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  28.  8
    Relation Between the Boson Peak in Glasses and van Hove Singularity in Crystals.Aleksandr I. Chumakov, Giulio Monaco, Xuemeng Han, Li Xi, Alexey Bosak, Luigi Paolasini, Dmitry Chernyshov & Vadim Dyadkin - 2016 - Philosophical Magazine 96 (7-9):743-753.
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  29.  1
    Solzhenitsyn: The Historical-Spiritual Destines of Russia and the West. [REVIEW]Jude P. Dougherty - 2019 - Review of Metaphysics 72 (3).
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  30.  92
    Sociocultural and Metaphysical Circles and Their Overcoming in the Development of Mathematics.Aleksandr A. Grigorian - 2012 - Russian Studies in Philosophy 50 (4):73-93.
    The author shows how mathematics in ancient and early medieval Europe was constrained by deeply rooted metaphysical conceptions and how these constraints have been overcome since the late medieval period. As examples, he focuses on changing conceptions of chance, motion, and infinity.
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  31.  5
    Solzhenitsyn: The Historical‐Spiritual Destinies of Russia and the West. By Lee Congdon. Pp. 163, De Kalb, Il, Northern Illinois University Press, 2017, $39.00. [REVIEW]Patrick Madigan - 2021 - Heythrop Journal 62 (1):150-151.
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  32.  29
    Solzhenitsyn’s Struggle for Personal, Social and Historic Anamnesis.Brendan Purcell - 1981 - Philosophical Studies (Dublin) 28:62-88.
  33.  37
    Two Hundred Years Together.Alexander Solzhenitsyn - 2003 - Common Knowledge 9 (2):204-227.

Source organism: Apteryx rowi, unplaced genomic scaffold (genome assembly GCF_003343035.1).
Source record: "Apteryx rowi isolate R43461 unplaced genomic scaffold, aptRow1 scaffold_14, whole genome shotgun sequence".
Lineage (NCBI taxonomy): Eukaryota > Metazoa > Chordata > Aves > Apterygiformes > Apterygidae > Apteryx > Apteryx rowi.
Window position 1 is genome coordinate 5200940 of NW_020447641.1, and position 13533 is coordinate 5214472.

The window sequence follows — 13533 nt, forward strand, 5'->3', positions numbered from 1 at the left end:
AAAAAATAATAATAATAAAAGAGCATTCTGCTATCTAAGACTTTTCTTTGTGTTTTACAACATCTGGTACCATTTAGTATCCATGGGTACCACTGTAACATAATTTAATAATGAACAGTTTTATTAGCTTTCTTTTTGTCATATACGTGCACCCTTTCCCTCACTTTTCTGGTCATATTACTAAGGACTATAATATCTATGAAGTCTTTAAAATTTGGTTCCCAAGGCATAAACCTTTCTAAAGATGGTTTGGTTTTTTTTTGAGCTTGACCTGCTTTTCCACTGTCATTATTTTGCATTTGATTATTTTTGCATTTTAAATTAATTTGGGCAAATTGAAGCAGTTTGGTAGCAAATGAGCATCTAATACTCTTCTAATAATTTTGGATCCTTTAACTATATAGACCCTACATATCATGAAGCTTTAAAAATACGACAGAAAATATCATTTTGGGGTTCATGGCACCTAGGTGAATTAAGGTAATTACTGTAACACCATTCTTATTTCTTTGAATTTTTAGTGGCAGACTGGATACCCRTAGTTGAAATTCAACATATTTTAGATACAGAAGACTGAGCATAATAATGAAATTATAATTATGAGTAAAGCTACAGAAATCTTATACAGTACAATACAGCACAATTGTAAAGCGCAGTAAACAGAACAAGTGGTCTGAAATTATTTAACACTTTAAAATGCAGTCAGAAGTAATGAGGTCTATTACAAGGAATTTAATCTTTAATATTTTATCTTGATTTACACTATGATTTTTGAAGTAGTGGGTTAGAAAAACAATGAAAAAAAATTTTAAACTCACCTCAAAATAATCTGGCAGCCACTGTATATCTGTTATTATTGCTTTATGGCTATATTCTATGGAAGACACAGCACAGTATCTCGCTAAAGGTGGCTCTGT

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  34. Logic and Dialectic in the Soviet Union.Aleksandr Pavlovich Filipov - 1952 - New York: Research Program on the U.S.S.R..
     
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  35. O Vospitanii I Obrazovanii.Aleksandr Herzen, N. P. Ogarev, V. I. Shiriaev & A. F. Smirnov - 1990
  36. New Science of Art of Hans Sedlmayr.Aleksandr Sergeevich Zverev - 2021 - Философия И Культура 12:54-66.
    This article provides a brief systemic analysis of the key concepts of the so-called new science of art developed by the Austrian art historian Hans Sedlmayr. The result of Seldmayr’s pursuits are reflected in creation of his own philosophy of art and culture based on a particular worldview. The cognition of the whole, along with individual and unique, underlies this science. Understanding is the goal of scientific knowledge for Sedlmayr. It suggests not only abstract knowledge, but peculiar existential experience as (...)
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  37.  4
    Alexander Solzhenitsyn: Cold War Icon, Gulag Author, Russian Nationalist? A Study of the Western Reception of His Literary Writings, Historical Interpretations, and Political Ideas. By Elisa Kriza. Pp. 297, Stuttgart, Ibidem‐Verlag, 2014, $36.26. [REVIEW]Patrick Madigan - 2021 - Heythrop Journal 62 (1):149-150.
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  38.  15
    GAKhN: An Aesthetics of Ruins, or Aleksej Losev’s Failed Project.Aleksandr Dobrokhotov - 2011 - Studies in East European Thought 63 (1):31-42.
    In the course of his collaboration with GAKhN, whose task was to create a systemic ‘scientific’ theory of art, Losev undertook a systematic interpretation of German classical aesthetics as the historical presupposition for his own Christian, Platonist doctrine of art conceived as a dialectical universe comprising totalizing connections at all levels. This interpretation was concealed in a masterful way within the ‘Commentaries’ to Dialektika khudožestvennoj formy. Independently of the significant results achieved by this revival of the classical tradition, Losev’s mythologized (...)
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  39.  9
    Role Behavior: A Neurosociological Perspective.Aleksandr Shkurko - 2012 - Social Science Information 51 (3):338-363.